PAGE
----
You could spend an afternoon idly wasting time, making some tea, watching rubbish TV, reading a book, having a doze. Or you could spend an afternoon making history and dealing with issues of importance and moment. This afternoon in Synod has felt more like a day than a few hours.
After the debate on the Report of the Business Committee in which were raised some very important issues, such as why the Private Members Motion on Equal Marriage has been parked for so long, we moved to the enactment of the amended Canon which would enable women to be consecrated as bishop. It only took a few minutes but at 14.54 on Monday 17 November 2014 it was done. The Archbishops, the Prolocutors and the Chairs of the House of Laity signed the document and it was enacted. And after all the struggles it was as simple and profound as that. Sometimes life is surprisingly simple and beautiful and this was one of those moments.
The Archbishop of York then led us in prayer and it all felt so right and so calm.
Archbishop Justin then gave a most powerful address about the state of the Anglican Communion. He began by saying very clearly that the Anglican Communion ‘exists and is flourishing’ and he told some great stories from his visits around the Communion of where the Provinces are vibrant and growing. But he also recognised that the diversity of the Communion, not just in cultural terms but in theological as well, mean that, ‘our divisions may be too much to manage’. He spoke about his desire that the Communion works more collegially and that was why a Lambeth Conference would be called if it was the desire of the Communion, not because there was an ‘8 in the year’. And he concluded by commenting that the Communion of the future is ‘likely to be very different from the past’.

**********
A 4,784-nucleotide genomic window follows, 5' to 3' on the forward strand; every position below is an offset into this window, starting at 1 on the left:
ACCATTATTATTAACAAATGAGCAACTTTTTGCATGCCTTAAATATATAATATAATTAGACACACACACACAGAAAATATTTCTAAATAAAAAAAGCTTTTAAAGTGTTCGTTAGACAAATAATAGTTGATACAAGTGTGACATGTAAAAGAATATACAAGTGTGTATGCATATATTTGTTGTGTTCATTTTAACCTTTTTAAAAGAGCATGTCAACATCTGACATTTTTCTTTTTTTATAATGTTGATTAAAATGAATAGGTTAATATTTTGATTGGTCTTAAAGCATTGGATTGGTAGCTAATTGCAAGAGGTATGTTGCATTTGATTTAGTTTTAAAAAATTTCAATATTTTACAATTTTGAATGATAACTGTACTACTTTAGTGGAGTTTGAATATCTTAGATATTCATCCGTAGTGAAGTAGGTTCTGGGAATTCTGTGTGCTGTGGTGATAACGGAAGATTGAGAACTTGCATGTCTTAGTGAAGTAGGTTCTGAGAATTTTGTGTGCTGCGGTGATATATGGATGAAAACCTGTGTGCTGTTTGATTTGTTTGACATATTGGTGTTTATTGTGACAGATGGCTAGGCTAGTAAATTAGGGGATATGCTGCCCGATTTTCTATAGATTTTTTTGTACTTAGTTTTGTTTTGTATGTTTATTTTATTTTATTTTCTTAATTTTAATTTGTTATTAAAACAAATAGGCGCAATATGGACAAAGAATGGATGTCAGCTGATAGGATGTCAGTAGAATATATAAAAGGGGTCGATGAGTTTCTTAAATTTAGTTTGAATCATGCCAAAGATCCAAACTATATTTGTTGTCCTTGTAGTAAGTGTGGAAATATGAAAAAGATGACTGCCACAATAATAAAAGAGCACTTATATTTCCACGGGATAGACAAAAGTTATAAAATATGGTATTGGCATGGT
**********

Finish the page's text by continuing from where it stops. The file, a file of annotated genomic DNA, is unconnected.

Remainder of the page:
As someone who commented quite negatively about aspects of the Anglican Communion when we were debating the Covenant and rejecting that as a way forward, I thought this was an honest and truthful address. But ++Justin talked of ‘a prize worth almost anything to achieve’ by which I think he meant our unity in Christ. My question is, so who pays the price of that? Is it gay and lesbian people who are looking for justice and equality, not just in the Church of England but in Uganda and other places in the Communion where even their lives are in danger and not just their chance of preferment or freedom to love. We are always dealing with the issues of truth and justice and freedom to be the people that God created us to be, whoever, whatever we are.
Then followed Legislative Business and a good debate on the Guidelines for the Professional Conduct of the Clergy. That sounds quite dry – but it isn’t at all. How we live out our vocation is so important. We are told at ordination that we are to be ‘ambassadors for Christ’. What does that mean for the way we act and live as deacons, priests and bishops?
But it is also about such things as the Seal of the Confessional and how that relates to safeguarding. That provoked some excellent speeches from people as diverse as Fr Philip North (soon to be the next Bishop of Burnley) and Canon Chris Sugden, who exist at very different ends of the candle but were clear in their defence of confidentiality, as am I. Once the seal is broken it is broken. But that means we must face the very difficult issue of what happens when someone discloses abuse in the confessional. There are ways of addressing it but they need thinking through and, as ever, we must listen to survivors.
We also need to listen to the words of Jesus to the apostles when he commissioned them to this ministry of reconciliation into which every priest is drawn
‘If you forgive the sins of any, they are forgiven them; if you retain the sins of any, they are retained.’ (John 20.23)
We may like the idea of the first half of what Jesus says and may avoid the second. But the truth is, and this is a hard truth, that the two go together. Reconciliation is tough work, in the lives of individuals and in the Church of England and in the Anglican Communion.
Is diversity creative or disastrous? It has to be creative, but as with the ministry of reconciliation, there are two sides to the coin and we must be as honest and realistic about that as ++Justin was this afternoon.
So after Questions this long and momentous, historic afternoon ended.
Thanks be to God.